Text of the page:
It’s an important question, especially when you live in areas with high winds.
It depends on what kind of shade sail you have and where you live. Most shade sails can withstand winds up to 85 mph. In a hurricane-prone area with high wind, you should ensure the material, anchor points, and what your shade sails are attached to can withstand up to 150 mph winds.
However, that doesn’t mean you should leave your sails up if you know extremely high winds are coming your way. If you want to know more about what factors help with wind resistance and what you should do to help minimize wind damage, I’ve got you covered.
How Does Wind Affect Shade Sails in the First Place?
Wind resistance is directly related to how much pressure the wind puts on your material and structure. When the wind becomes sustained and is strong, it can stretch the material of your shade sail. And though these materials are made to be durable, that doesn’t mean other factors can’t contribute to weakening the material.
This is why it’s essential to choose materials carefully when you’re building or buying a new shade sail. You want sails that are UV resistant and engineered to allow wind to pass through when there are gusts.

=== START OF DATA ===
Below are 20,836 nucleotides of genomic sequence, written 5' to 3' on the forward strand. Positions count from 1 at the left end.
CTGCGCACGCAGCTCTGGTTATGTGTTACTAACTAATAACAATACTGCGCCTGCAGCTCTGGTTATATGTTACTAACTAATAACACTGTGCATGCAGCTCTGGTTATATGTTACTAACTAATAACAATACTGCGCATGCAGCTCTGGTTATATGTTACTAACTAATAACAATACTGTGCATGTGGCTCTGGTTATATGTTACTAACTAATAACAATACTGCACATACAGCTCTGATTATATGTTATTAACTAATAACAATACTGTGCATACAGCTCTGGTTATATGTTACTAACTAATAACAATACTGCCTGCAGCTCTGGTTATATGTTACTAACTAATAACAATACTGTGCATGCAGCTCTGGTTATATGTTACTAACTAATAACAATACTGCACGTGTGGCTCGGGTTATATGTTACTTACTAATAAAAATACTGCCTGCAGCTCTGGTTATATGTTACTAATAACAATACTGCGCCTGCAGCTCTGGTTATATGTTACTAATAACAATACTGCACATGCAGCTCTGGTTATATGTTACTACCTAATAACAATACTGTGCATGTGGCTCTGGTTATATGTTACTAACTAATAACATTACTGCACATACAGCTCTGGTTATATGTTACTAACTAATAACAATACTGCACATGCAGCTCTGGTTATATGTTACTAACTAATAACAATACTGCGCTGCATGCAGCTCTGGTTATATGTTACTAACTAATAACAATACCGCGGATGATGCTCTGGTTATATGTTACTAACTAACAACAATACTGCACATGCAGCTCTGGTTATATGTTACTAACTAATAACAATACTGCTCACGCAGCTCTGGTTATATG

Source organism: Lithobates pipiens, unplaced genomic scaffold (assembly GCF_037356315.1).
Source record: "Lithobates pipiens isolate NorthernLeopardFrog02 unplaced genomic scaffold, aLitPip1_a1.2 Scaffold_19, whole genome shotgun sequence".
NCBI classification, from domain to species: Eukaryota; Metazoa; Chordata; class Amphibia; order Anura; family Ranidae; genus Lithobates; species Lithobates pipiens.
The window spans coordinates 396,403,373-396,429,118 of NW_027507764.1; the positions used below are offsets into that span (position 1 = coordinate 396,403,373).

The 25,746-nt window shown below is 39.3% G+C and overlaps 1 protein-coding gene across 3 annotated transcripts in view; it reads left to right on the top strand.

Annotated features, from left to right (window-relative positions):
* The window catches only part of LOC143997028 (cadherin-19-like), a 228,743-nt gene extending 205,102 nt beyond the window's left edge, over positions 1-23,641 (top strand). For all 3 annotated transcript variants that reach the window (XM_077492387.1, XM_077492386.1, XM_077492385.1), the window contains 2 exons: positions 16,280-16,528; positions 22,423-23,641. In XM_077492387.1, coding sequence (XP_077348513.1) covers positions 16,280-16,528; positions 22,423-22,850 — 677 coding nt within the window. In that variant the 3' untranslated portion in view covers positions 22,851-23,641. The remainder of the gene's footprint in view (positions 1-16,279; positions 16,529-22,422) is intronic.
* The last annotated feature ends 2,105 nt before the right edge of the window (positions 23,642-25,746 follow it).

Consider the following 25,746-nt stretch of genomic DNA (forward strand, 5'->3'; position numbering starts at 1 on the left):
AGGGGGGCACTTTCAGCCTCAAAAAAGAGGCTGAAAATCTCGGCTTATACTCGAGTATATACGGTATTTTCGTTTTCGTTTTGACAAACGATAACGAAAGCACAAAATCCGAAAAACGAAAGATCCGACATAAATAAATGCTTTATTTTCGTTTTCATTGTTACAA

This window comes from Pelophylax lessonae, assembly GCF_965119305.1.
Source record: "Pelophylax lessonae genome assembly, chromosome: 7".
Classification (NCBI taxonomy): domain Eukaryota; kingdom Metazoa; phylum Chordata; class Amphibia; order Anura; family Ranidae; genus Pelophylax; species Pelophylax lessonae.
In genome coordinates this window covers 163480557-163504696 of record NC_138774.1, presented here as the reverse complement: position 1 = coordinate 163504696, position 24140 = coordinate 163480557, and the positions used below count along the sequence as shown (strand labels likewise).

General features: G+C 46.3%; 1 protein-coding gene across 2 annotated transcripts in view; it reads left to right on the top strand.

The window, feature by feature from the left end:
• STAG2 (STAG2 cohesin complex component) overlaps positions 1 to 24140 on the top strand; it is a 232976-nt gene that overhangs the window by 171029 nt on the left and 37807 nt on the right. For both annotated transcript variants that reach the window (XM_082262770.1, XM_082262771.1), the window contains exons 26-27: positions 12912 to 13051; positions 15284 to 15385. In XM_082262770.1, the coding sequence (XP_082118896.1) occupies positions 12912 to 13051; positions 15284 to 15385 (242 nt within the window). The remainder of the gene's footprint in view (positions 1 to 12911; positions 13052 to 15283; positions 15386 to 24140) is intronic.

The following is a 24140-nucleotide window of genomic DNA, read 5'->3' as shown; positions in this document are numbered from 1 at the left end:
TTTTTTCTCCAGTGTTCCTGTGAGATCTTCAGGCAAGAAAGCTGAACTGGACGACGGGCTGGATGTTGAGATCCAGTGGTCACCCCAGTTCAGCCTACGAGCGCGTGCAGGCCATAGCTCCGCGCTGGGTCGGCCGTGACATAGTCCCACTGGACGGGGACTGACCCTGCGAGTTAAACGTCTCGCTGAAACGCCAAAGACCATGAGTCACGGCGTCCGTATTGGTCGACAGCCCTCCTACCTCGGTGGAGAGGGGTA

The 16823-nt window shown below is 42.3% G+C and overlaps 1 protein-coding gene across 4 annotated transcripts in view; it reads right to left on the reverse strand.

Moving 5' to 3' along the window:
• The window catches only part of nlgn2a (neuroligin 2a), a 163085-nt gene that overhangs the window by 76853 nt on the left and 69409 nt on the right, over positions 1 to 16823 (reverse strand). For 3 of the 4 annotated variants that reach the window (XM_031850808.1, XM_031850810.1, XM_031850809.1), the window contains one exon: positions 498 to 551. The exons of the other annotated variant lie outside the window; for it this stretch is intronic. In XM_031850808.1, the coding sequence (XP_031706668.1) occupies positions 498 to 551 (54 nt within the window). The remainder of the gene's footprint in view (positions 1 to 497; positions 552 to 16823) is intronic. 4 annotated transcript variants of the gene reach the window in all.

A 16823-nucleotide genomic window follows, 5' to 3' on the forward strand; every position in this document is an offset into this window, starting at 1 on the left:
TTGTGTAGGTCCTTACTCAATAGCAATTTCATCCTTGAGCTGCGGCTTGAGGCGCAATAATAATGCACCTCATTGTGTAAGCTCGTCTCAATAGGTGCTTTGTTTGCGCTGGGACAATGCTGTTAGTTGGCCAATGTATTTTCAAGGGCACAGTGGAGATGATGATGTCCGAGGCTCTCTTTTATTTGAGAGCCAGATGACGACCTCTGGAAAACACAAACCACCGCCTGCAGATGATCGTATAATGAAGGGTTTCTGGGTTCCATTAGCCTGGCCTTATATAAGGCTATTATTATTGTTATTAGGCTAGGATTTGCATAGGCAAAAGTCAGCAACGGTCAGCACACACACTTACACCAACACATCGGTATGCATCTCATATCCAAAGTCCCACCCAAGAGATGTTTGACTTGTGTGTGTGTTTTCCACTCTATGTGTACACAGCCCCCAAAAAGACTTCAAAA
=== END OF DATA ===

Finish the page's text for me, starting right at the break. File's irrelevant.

Most gusts last 3 – 6 seconds and you want your shade sail to withstand that and not rip. Shade sails made of heavy-duty HDPE (high-density polyethylene) can resist a minimum of 85 mph gusts. However, they can take stronger gusts so long as they are not weakened by sun damage and are installed correctly.
The Fabric of Your Shade Sail Matters
The tighter the weave and the more robust the fabric, the stronger it will be. This is why shade sails should be made of strong polyester or polyethylene fabrics. However, if you want to extend your shade sail’s lifespan by a few years, then it’s advisable to stretch it as much as possible before installing it on your backyard or balcony.
Because of the varied material used for shade sails, it can be challenging to predict the strength and wind resistance of a shade sail, especially if it’s been out in the weather for a while. Some fabrics are more resistant to UV light than others, while some materials have more elasticity than others. These differences make it hard to provide an exact answer for how much wind your shade sail can withstand.
A good rule of thumb is if you’re in an area that frequently experiences high winds, then investing in a shade sail with a strong fabric (HDPE) that is also UV resistant will help ensure that your investment lasts longer.
Should You Double Up on Shade Sail Materials in Hurricane Areas?
Most people don’t realize this, but it’s a standard installer method. Two sails can be the answer. The first one should be made of a lighter material and anchored to the ground. This will keep it from being pulled away by strong winds and will give you more protection from the sun.
The second shade sail should be made of a heavier material that can withstand more wind pressure without tearing or snapping off its anchor points. It can be positioned higher up, usually to posts or a frame.